Tarzie Down the Murco


One of the pits in West Thurrock was nicknamed "The Murco.  It actually consisted of two pits with a narrow gorge connecting them.  One of these pits was completely overgrown, with a large lake full of fish, whereas the other still seemed to be owned by Murco Oil (hence the name).  You could get shouted at for wandering around the bit with the gasometers, but the rest was ok.  There was a slim metal bridge carrying a pipeline across the gorge.

I was taught how to splice rope by one of my Dad's nautical mates, so one day I made the biggest length of rope I could (I got all my old rope from The Pit), coiled it up on my shoulder and set off on my bike with a mate (I think it might have been Craig Duligal) for the Murco.  You can see one of the splice knots in the above pictures.

I had to cycle up to Warren Lane and walk back along the cliff top until I got to the bridge.  I then climbed across, tied the rope round and dropped it down.  It was a bit long, so I had to keep pulling it up and looping it round until I was just above the ground.  I then cycled back down again to where Craig was.  The biggest Tarzan Swing (Tarzie, see?) was complete! 

The swing on it was incredibly slow and went for miles.  While we were there, a couple of policemen turned up for some reason and asked us how old we were.  When I told him I was 14, he said he thought I was too old to be playing with swings.  I guess he'd have preferred me to be hanging round street corners sniffing glue.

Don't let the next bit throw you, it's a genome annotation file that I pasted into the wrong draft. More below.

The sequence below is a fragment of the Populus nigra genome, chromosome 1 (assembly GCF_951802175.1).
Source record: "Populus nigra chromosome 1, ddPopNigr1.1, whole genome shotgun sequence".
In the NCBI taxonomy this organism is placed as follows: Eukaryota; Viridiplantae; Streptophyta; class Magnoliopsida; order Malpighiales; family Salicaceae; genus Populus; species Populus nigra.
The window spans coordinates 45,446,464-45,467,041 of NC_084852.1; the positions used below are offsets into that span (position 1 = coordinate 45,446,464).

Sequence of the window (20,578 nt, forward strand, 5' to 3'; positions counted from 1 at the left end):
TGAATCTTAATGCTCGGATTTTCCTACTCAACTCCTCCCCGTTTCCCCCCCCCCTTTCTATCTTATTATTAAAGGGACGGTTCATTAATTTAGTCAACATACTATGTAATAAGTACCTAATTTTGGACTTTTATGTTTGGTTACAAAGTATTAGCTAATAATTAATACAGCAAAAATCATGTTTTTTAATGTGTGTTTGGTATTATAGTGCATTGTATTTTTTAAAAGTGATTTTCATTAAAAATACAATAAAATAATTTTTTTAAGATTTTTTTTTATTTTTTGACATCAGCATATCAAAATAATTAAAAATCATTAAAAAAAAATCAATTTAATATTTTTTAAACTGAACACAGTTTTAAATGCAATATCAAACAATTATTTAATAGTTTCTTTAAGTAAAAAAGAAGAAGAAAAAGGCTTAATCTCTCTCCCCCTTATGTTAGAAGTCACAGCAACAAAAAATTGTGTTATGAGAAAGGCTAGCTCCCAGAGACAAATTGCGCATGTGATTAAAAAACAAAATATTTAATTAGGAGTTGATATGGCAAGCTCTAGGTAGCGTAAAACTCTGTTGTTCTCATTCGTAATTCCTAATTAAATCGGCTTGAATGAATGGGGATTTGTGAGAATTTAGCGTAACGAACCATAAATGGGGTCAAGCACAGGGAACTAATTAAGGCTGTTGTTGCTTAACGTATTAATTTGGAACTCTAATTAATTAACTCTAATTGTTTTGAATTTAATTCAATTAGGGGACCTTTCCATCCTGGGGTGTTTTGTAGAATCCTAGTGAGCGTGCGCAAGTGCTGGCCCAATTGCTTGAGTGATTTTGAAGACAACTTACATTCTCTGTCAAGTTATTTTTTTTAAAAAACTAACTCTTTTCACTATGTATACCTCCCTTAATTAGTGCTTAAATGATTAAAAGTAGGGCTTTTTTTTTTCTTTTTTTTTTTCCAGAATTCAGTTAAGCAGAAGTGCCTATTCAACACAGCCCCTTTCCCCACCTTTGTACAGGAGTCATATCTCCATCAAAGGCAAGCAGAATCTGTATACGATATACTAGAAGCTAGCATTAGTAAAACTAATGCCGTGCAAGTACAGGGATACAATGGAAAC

It was an awesome swing, and you know what?  Take a close look at the middle photo above.  You will notice the rope stops approx 10ft above the ground.  Our swing lasted full length for precisely one week, when we came back to find someone had chopped it off.

I assumed it was other kids at the time, but in hindsight it was stupid to tie a huge swing next to a busy Oil Storage depot without somebody slicing the end off.  Duh.  Anyway, here's the last of the Tarzie photos.   The left-hand one is another of my stereo pictures.  The right-hand one is the top two ones shoved together to give you an idea of how high it was.


 Update 2011. A road now runs past this gorge, about on the other side of the above right-hand picture.  It's called Devonshire Road, and this is the view now from the other side of the gorge.